Face coverings to be made compulsory on public transport
- Credit: PA
Face coverings will be mandatory on public transport in England from Monday June 15, transport secretary Grant Shapps has announced today.
Mr Shapps said “we need to ensure every precaution is taken” on buses, trains, aircraft and ferries as further lockdown measures are eased and passenger numbers increase.
Currently passengers are advised to wear a face covering but are not stopped from travelling without one.
Face coverings can be a scarf, piece of cloth or mask.
The government says they are “marginally beneficial as a precautionary measure”, and states that evidence suggests face coverings do not protect the wearer, but may protect other people if he or she is infected.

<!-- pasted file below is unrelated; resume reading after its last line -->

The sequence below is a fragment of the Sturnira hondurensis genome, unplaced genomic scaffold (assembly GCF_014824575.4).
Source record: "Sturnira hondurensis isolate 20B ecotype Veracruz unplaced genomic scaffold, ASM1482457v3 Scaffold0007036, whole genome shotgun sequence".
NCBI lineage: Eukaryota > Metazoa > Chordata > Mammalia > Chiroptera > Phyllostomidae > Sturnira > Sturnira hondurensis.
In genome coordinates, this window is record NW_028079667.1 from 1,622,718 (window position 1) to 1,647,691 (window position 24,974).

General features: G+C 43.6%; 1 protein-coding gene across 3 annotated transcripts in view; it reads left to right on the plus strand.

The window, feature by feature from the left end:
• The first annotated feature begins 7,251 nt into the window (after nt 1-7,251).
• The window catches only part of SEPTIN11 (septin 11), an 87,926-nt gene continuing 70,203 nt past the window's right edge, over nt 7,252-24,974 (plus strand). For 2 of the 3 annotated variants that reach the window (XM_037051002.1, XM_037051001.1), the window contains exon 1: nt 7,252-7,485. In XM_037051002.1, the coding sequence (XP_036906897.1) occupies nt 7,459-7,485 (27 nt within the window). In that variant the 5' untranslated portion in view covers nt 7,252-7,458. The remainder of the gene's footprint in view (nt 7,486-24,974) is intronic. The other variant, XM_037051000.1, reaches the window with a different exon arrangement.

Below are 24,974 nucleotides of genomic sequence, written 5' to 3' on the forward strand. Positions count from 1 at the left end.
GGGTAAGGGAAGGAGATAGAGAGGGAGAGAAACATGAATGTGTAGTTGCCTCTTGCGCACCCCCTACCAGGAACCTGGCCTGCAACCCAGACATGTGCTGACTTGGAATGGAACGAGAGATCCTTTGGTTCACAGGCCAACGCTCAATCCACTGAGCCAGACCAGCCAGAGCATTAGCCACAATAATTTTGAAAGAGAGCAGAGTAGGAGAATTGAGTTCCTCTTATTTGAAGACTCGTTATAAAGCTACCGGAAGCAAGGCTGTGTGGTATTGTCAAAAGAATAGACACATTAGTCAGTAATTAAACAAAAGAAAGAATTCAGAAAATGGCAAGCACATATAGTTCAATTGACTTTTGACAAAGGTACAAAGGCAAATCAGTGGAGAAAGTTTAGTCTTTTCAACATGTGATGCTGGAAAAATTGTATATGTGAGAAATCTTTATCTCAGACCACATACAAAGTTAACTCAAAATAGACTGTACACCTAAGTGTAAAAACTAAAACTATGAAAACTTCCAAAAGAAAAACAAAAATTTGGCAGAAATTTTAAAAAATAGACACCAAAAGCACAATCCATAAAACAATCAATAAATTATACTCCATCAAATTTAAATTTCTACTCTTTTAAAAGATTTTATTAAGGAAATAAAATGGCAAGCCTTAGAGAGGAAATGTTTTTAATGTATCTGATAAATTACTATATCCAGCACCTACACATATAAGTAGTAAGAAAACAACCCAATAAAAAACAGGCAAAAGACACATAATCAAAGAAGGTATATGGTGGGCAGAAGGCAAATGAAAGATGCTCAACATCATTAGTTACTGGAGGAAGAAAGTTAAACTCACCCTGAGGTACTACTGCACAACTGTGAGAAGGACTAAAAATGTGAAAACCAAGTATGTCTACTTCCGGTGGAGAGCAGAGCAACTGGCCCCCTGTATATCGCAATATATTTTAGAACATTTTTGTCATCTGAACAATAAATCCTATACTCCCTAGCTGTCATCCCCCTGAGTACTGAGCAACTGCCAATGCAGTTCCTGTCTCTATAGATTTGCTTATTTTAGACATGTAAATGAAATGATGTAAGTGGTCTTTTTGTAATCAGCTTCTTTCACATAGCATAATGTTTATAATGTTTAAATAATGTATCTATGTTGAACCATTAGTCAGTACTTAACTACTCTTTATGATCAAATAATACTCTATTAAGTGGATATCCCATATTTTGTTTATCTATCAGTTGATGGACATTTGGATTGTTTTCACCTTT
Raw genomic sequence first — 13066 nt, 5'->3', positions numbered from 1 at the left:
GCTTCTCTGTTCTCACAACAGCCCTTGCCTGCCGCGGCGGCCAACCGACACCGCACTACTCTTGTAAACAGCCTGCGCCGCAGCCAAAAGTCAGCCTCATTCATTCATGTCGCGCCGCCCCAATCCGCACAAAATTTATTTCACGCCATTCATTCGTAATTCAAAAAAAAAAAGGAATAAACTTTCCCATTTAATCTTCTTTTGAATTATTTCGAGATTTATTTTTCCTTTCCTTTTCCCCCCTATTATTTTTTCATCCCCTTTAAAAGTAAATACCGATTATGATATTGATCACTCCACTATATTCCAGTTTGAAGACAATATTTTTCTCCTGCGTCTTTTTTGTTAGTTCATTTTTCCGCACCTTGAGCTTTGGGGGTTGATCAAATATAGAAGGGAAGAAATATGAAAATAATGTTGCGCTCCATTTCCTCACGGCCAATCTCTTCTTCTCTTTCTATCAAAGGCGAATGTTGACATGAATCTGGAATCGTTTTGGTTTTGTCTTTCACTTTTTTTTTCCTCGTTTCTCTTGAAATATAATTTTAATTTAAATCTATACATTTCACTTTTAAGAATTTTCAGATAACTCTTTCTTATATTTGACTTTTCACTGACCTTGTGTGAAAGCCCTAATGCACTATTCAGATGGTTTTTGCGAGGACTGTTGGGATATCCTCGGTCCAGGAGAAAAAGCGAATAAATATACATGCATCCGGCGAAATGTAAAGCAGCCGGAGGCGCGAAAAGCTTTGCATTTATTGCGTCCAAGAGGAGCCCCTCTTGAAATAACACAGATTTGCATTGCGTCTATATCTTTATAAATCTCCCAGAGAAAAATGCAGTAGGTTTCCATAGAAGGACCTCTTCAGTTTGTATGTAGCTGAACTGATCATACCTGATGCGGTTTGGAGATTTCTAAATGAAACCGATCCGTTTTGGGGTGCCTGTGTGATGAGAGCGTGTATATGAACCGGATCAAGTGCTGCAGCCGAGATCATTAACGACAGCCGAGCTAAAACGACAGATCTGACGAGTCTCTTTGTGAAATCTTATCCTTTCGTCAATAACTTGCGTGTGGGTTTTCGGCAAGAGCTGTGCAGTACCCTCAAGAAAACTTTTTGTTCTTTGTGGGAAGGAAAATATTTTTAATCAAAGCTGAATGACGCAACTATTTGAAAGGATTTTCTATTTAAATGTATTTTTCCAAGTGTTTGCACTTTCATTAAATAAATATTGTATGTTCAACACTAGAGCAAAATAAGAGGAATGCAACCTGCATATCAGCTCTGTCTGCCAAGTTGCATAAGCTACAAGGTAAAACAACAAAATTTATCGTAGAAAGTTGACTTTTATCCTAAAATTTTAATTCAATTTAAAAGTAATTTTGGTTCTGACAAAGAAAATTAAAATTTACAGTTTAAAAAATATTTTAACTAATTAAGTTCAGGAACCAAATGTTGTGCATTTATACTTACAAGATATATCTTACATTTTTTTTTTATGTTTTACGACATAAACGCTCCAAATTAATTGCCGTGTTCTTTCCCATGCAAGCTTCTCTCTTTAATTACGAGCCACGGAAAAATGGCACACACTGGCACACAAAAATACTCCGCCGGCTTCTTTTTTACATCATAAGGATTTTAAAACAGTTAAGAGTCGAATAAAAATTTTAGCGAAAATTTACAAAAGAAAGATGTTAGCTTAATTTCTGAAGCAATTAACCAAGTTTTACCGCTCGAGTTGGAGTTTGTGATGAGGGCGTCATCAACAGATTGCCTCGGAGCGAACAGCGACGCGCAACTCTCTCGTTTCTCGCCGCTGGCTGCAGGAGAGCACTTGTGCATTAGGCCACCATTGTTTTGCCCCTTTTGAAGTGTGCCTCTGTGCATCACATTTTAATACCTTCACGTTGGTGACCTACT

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Surgical masks should be reserved for people who need them for protection while at work such as medical staff, according to official advice.
Mayor of London Sadiq Khan was among those who have been lobbying the government to make face coverings mandatory on public transport.
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He said ministers have “finally seen sense”, adding that there is “a large body of evidence” that face coverings can help stop the spread of coronavirus.
Transport unions had also urged ministers to enforce the wearing of face coverings after the deaths of dozens of workers.
Mick Cash, general secretary of the Rail, Maritime and Transport union, said the announcement was “long overdue”.
Mr Shapps said on May 12 that 42 TfL workers and 10 mainline rail staff had died after being infected by coronavirus.
People are advised to wash their hands or use hand sanitiser before a face covering is put on or taken off, and coverings should also be washed regularly.